Events carry data from sources. Just like an event signifying occurrence of something interesting, it can also carry information about non-occurrence of an activity. For example, an end-of-day event producer can produce a ‘Delinquency Update Event,’ carrying account numbers of all loan accounts for which payment is due on that processing date and payments have not yet been received. Consumers of the event can decide to skip or process that event based on data carried.

In traditional legacy architectures, requests are processed through a central controller that acts to control the workflow as part of the processing of requests. The controller logic needs to get modified whenever there are any changes to workflow or any new integration requirements arise. However, in EDA, the controller is absent and is replaced with a listener-based mechanism that hands over events to a number of registered service components. These service components could be components you have already developed as part of Service-Oriented Architecture (SOA).

Removal of the centralized controller and being able to consume events by a list of autonomous service components in parallel helps to build a very robust architecture that can handle unanticipated requirements. For example, if you need to process a particular event also in a newly acquired company’s legacy system, you can do it very easily. All you may have to do is register the new application with the listener to process the particular event and provide the necessary adapter, if needed, to handle data format differences. Separating event producers and event consumers with a Message-Oriented Middleware in between is at the center of reaping the enormous benefits of very high agility to meet future needs. Producers of events do not know who the consumers are and whether those consumers will end up producing additional events as a byproduct of processing. Loose coupling obviously helps to reduce the cost of software maintenance.

Event-based processing provides the ability to reuse the service components in processing inputs from a variety of sources. Based on volume of processing and other considerations, transactions may arrive from multiple sources for processing. In a typical bank, if the volume of payment transactions is high, they may be submitted for processing overnight through end of day batch runs. Individual payment transactions may be keyed into the system by an internal user using a Graphical User Interface. Alternatively, a payment processing application may submit a payment transaction as it receives the payment to an accounting system through a web service call and wait for the response. Respective adapters such as a File adapter or Web Services adapter can act as the event producers, creating the event in the format understood by service-side components, while EDA helps to reuse (wherever it makes sense) service components, developed as part of an SOA and maximize return on investments on those components.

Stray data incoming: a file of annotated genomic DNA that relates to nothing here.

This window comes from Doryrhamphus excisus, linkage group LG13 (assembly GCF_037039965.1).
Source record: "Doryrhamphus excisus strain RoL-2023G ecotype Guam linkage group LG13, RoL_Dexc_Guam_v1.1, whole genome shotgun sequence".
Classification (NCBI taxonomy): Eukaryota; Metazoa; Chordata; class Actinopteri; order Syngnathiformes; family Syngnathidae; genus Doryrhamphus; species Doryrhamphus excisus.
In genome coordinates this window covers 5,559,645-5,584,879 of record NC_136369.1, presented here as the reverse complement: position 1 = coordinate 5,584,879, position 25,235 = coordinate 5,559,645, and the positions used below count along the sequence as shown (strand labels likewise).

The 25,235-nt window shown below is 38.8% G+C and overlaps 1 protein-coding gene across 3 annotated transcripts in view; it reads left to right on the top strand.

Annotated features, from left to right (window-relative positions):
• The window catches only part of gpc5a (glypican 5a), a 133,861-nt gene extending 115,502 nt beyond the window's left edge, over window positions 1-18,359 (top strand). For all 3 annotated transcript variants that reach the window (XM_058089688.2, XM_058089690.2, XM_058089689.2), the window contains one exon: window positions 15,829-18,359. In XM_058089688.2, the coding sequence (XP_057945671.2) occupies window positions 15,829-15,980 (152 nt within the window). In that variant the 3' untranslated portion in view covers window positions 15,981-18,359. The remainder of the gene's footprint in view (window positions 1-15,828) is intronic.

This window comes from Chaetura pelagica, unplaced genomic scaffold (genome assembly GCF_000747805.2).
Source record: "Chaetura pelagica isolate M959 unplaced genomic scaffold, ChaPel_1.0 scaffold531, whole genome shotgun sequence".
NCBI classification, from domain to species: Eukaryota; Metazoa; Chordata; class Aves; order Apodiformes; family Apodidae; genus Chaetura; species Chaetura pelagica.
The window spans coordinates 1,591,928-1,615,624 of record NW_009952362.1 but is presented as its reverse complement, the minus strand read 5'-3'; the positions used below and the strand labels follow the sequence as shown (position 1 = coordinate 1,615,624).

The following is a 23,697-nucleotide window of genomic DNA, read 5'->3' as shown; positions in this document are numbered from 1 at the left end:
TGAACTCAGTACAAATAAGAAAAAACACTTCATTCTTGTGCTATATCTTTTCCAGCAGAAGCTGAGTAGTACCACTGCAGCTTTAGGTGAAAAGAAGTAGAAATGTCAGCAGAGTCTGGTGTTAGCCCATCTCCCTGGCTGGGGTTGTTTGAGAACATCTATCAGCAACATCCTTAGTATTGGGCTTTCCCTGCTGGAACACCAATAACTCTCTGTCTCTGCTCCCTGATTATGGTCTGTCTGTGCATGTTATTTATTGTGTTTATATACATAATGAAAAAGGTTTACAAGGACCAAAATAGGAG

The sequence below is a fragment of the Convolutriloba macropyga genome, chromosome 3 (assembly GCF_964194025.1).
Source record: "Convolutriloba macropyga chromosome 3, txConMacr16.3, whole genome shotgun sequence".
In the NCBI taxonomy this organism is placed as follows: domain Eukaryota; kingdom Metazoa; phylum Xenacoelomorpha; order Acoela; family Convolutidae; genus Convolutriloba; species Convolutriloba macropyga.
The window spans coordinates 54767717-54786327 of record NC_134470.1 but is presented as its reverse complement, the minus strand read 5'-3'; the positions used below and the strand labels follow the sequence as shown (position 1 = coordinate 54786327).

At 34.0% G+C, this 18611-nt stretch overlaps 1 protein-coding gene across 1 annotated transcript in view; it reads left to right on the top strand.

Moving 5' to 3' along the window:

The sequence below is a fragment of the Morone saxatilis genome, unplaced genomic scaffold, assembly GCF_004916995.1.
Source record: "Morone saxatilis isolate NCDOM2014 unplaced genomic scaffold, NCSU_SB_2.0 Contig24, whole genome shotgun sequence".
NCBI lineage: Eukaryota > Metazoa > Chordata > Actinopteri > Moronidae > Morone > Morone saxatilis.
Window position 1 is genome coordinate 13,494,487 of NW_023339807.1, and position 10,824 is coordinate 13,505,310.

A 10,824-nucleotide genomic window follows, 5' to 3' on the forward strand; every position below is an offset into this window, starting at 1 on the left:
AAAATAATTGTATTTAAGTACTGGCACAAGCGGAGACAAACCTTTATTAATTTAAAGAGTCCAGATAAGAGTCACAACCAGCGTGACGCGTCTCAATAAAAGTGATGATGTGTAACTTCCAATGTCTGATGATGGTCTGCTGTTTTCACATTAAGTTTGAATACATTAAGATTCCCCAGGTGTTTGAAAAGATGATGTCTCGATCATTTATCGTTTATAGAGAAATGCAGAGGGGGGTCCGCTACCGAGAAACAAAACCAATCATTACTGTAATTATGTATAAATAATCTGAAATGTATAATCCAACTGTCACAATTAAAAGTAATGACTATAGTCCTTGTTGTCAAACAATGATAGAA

Another important benefit EDA provides is the ability to build very useful monitoring and alert applications. As events flow through the system, actionable intelligence can be derived from those discrete events. Using Complex Event Processing (CEP) techniques, correlation between different types of events can be identified and service components can be built to react to the combination of such events. For example, it can help to detect fraud or an intruder by observing login failure events. Or a monitoring system can look for occurrences of “Payoff” events from dealers that are not followed by ‘Add Consumer Account’ events to identify those lost retail loan opportunities. Such real-time analysis can be displayed on a dashboard. Also, we can develop expert applications which will listen to multiple event types, correlate the events, and take actions based on data carried in those event types.

Event-Driven Architecture offers high agility and expandability to integrate with future applications while providing real-time analysis and monitoring as events occur, ensuring that today’s solutions will also meet tomorrow’s needs.